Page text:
If you were part-time for all or part of the final year the whole-time pay that you would have received if you had worked whole-time is used and if your pay in your final year was reduced because of sickness or relevant child related leave, final pay is the pay you would have received had you not been on sick leave or relevant child related leave.

More information on how this portion of your benefits is calculated is detailed in the question ‘How are my benefits calculated’ below.

How are my benefits calculated?

Post 1 April 2014 benefits are calculated as follows:

  • main section membership: CARE Pensionable Pay x 1/49
  • 50/50 section membership: CARE Pensionable Pay x 1/98
  • Any pension you buy in each scheme year through an APC (Additional Pension Contribution) contract
  • The amount of pension that any transfer into the scheme purchases is added to your pension account in the scheme year in which the transfer takes place.

Some examples of how CARE is built up in your pension account are available here Calc examples

If you have membership in the scheme before 1 April 2014, your benefits before this date are calculated using your service and final pay before 1 April 2014.

Pre 1 April 2014 benefits are calculated as follows:

  • service up to and including 31 March 2008: Final Pay x Service (in years and days) x 1/80
  • service from 1 April 2008 to 31 March 2014: Final Pay x Service (in years and days) x 1/60
  • the pre 1 April 2008 automatic lump sum: Final Pay x Service (in years and days) x 3/80

If you worked part time your service would have been reduced by the proportion of the full time equivalent hours you worked but your final pay would be calculated on the full time equivalent and would ignore times when you may have been on reduced contractual pay or no pay due to sickness or injury, on ordinary or paid additional maternity/ paternity/ adoption leave, paid shared parental leave, or on reserve forces service leave.

After 1 April 2014, any Assumed Pensionable Pay for these periods of leave will be included within the CARE figure.

For details of how any contracts you have for buying additional pension benefits will be treated please click here Extra conts and retirement table

How do I request an estimate of my benefits?

Before making a decision on whether or not to retire you need to make sure that you know the benefits you will receive. 

All estimates can be requested through your employer but estimates for the following types of retirement:

  • Ill-Health
  • Redundancy
  • Flexible Retirement
  • Interests of business efficiency

MUST be requested through your Employer as they require your Employer’s consent.

You can request an estimate directly from our Retirement team for voluntary retirements between the ages of 55 and 75 by completing an estimate request form and sending it to us.  The form can be downloaded here Member Estimate.  You can also request this type of estimate through your Employer.

What is the Annual Allowance and Lifetime Allowance limit and how will I know if I have exceeded them?

Her Majesty’s Revenue and Customs (HMRC) places restrictions on:

  • the total amount of contributions you can make into all pension arrangements and receive tax relief
  • the increase in your pension savings each year before you become subject to a tax charge, this is called the Annual Allowance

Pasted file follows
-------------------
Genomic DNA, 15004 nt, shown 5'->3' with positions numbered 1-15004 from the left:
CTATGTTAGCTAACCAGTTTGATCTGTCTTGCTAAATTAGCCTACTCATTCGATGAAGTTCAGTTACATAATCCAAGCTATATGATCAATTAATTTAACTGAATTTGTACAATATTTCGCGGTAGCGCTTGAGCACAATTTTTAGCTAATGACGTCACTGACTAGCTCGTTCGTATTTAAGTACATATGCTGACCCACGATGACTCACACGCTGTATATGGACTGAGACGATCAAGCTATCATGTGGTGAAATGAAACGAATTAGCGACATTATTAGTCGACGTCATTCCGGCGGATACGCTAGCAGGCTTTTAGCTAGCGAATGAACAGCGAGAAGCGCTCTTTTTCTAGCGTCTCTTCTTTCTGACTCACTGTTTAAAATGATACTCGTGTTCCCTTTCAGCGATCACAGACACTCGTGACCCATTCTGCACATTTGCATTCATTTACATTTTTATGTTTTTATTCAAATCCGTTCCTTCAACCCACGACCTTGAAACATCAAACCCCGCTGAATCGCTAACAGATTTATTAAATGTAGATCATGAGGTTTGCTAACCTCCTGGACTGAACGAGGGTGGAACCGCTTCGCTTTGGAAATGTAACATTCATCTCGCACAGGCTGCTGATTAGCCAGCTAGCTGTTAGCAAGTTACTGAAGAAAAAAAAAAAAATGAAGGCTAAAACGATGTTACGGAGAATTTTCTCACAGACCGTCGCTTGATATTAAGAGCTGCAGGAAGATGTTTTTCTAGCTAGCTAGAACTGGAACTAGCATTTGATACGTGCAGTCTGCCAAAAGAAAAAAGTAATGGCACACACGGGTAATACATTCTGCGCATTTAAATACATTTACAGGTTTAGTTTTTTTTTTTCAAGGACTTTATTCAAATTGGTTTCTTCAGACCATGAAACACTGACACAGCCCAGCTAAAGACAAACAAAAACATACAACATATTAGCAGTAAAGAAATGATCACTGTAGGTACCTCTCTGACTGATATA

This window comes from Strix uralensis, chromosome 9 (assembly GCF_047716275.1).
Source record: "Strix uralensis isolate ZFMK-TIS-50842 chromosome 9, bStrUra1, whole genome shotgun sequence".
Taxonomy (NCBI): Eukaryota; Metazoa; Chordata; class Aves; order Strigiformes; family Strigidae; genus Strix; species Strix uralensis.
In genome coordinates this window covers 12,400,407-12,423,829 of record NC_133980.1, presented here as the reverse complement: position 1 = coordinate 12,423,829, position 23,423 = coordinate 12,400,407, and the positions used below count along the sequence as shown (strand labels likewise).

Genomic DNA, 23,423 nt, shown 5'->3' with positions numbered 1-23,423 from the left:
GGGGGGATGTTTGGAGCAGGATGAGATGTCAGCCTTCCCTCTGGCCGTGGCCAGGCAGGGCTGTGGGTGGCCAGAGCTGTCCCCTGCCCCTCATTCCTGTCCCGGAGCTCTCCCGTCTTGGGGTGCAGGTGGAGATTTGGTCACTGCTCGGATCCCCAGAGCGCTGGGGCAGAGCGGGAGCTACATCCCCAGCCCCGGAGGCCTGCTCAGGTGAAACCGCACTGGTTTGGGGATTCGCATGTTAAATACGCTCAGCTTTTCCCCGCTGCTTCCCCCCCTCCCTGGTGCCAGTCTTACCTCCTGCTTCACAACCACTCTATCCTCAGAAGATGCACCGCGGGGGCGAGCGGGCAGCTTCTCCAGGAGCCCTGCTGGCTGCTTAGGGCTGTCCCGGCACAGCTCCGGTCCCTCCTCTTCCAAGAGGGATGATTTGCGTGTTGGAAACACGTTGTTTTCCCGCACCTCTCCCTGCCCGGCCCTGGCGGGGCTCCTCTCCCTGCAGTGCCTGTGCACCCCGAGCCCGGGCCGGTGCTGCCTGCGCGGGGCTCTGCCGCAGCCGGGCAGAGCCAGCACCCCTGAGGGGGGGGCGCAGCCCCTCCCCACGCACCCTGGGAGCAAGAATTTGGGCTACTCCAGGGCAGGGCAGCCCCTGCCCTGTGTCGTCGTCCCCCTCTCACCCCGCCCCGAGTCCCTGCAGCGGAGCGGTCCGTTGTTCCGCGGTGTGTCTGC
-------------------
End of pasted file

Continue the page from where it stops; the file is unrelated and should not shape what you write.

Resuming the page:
• the amount of benefits you can receive at retirement before you become subject to a tax charge, this is called the Lifetime Allowance.

This is in addition to any tax due under the PAYE system on your pension once it is in payment.

Although there is no limit on the amount of contributions you can pay into your pension arrangements, tax relief will only be given on contributions up to a total of 100% of your taxable earnings in each tax year.  There are, however, some restrictions on the amounts you can buy or pay into some contracts where you make extra contributions in the LGPS.

Most people will be able to save as much as they wish as their pension savings will be less than the allowances.   

Further info

If you have an Additional Voluntary Contributions (AVCs) contract which started before 1 April 2014, you are limited to paying 50% of your pay each pay period into your AVC.  That limit does not apply if you have an Additional Voluntary Contributions (AVCs) contract which started on or after 1 April 2014.

Will I get an Annual update on my pension benefits?

The ERPF sends out an Annual Benefit Statement (ABS) each year to members who are active members of the scheme around 31st August each year.  The statement shows you the benefits you have accrued to date and gives you an idea of the benefits you could receive at your Normal Pension Age or in the event of your death. 

Unfortunately sometimes not everyone receives an ABS, usually because we are making important changes to your record that means any statement we sent would be incorrect.  If you have not received your ABS this year we will be trying to correct your record before the next ABS statement is due to make sure you receive a statement next year but if you require a statement this year please email ABS@eastriding.gov.uk

How do I let the ERPF know that I want to retire?

Before making a decision on whether or not to retire you need to make sure that you know the benefits you will receive. 

All estimates can be requested through your employer but estimates for the following types of retirement:

  • Ill-Health
  • Redundancy
  • Flexible Retirement
  • Interests of business efficiency

MUST be requested through your Employer as they require your Employer’s consent.

You can request an estimate directly from our Retirement team for voluntary retirements between the ages of 55 and 75 by completing an estimate request form and sending it to us.  The form can be downloaded here Member Estimate.  You can also request this type of estimate through your Employer.

Once you have received an estimate, if you want to go ahead with your retirement then you need to let your Employer know that you want to retire and they will talk you through the procedure and send us the paperwork we need to complete your retirement.